With the technology improving and costs falling, 3D printing could be poised to play a major role in manufacturing.
DEVENS, Mass. — The machines stand 20 feet high, weigh 60,000 pounds and represent the technological frontier of 3-D printing.
Each machine deploys 150 laser beams, projected from a gantry and moving quickly back and forth, making high-tech parts for corporate customers in fields including aerospace, semiconductors, defense and medical implants.
The parts of titanium and other materials are created layer by layer, each about as thin as a human hair, up to 20,000 layers, depending on a part’s design. The machines are hermetically sealed. Inside, the atmosphere is mainly argon, among the least reactive of gases, reducing the chance of impurities that cause defects in a part.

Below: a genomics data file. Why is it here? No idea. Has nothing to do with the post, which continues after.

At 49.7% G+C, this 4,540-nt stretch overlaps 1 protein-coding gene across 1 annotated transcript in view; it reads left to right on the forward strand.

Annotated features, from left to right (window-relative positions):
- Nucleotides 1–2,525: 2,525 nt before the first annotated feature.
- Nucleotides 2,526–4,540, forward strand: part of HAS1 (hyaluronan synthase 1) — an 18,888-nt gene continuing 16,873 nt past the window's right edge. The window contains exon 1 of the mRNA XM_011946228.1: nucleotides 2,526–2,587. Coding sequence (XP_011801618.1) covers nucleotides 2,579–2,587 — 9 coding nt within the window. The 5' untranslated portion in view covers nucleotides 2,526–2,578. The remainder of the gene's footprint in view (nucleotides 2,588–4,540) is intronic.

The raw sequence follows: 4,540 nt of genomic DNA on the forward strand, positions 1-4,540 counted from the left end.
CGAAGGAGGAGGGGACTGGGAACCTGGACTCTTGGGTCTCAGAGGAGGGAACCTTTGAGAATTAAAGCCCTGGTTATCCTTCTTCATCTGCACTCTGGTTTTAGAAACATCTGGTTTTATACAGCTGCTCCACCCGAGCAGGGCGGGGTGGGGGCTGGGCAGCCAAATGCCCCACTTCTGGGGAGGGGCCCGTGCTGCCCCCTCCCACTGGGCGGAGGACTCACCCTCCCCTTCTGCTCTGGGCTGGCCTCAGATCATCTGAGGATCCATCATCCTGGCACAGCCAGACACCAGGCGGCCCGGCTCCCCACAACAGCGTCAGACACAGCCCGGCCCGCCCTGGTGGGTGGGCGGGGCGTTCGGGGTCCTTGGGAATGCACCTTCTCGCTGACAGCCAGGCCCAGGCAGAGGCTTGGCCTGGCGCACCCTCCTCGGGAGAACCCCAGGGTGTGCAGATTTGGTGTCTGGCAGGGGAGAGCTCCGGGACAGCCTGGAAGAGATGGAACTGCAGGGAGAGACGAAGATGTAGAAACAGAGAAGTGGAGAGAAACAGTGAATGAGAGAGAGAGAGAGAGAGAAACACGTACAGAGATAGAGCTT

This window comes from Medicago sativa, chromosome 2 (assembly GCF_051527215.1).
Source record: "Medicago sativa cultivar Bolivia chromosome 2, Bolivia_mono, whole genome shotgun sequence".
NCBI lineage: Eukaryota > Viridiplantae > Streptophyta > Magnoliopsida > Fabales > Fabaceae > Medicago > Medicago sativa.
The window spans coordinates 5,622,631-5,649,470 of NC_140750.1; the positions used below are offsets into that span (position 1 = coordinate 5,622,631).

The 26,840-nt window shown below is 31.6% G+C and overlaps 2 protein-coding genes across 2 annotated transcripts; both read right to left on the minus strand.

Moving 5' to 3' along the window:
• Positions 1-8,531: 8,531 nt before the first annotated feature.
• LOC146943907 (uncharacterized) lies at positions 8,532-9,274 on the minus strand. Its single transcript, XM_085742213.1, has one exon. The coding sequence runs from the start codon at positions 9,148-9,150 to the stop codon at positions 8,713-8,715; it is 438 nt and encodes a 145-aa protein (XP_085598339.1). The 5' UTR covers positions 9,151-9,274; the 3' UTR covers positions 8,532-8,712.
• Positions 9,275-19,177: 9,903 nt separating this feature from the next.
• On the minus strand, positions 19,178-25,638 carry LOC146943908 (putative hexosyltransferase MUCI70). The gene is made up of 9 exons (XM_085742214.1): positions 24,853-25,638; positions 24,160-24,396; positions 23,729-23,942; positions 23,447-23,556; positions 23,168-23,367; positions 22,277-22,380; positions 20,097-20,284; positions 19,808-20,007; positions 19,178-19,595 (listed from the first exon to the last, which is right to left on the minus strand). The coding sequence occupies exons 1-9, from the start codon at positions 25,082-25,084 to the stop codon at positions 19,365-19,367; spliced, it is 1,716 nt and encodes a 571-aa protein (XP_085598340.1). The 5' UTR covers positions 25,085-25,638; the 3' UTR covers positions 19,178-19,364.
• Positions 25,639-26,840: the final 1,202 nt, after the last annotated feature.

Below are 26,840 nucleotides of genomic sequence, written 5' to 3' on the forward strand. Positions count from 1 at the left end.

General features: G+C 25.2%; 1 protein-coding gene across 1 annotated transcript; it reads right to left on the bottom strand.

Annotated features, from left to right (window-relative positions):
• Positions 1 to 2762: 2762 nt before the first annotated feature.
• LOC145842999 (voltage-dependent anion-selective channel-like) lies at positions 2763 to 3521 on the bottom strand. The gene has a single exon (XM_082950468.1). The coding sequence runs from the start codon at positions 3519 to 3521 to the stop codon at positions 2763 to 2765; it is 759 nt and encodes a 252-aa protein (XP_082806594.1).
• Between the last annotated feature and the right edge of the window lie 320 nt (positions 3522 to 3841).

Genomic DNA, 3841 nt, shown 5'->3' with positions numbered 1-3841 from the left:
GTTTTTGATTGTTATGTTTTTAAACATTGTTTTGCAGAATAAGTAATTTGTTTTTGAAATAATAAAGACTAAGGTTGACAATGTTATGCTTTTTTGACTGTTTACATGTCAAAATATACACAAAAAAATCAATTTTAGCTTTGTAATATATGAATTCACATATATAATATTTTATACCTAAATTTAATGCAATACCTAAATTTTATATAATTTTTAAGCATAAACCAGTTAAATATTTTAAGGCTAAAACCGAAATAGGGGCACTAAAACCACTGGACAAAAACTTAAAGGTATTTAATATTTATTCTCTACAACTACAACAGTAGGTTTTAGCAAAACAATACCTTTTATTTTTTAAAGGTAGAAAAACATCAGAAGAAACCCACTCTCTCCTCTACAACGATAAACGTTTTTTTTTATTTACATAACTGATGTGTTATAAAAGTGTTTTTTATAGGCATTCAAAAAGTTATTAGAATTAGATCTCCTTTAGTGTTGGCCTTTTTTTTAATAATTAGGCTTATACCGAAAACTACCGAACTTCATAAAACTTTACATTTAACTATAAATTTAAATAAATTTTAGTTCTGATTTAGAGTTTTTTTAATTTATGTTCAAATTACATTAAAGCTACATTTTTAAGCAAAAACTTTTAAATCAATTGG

The 3-D-printing foundry in Devens, Mass., about 40 miles northwest of Boston, is owned by VulcanForms, a start-up that came out of the Massachusetts Institute of Technology. It has raised $355 million in venture funding. And its work force has jumped sixfold in the past year to 360, with recruits from major manufacturers like General Electric and Pratt & Whitney and tech companies including Google and Autodesk.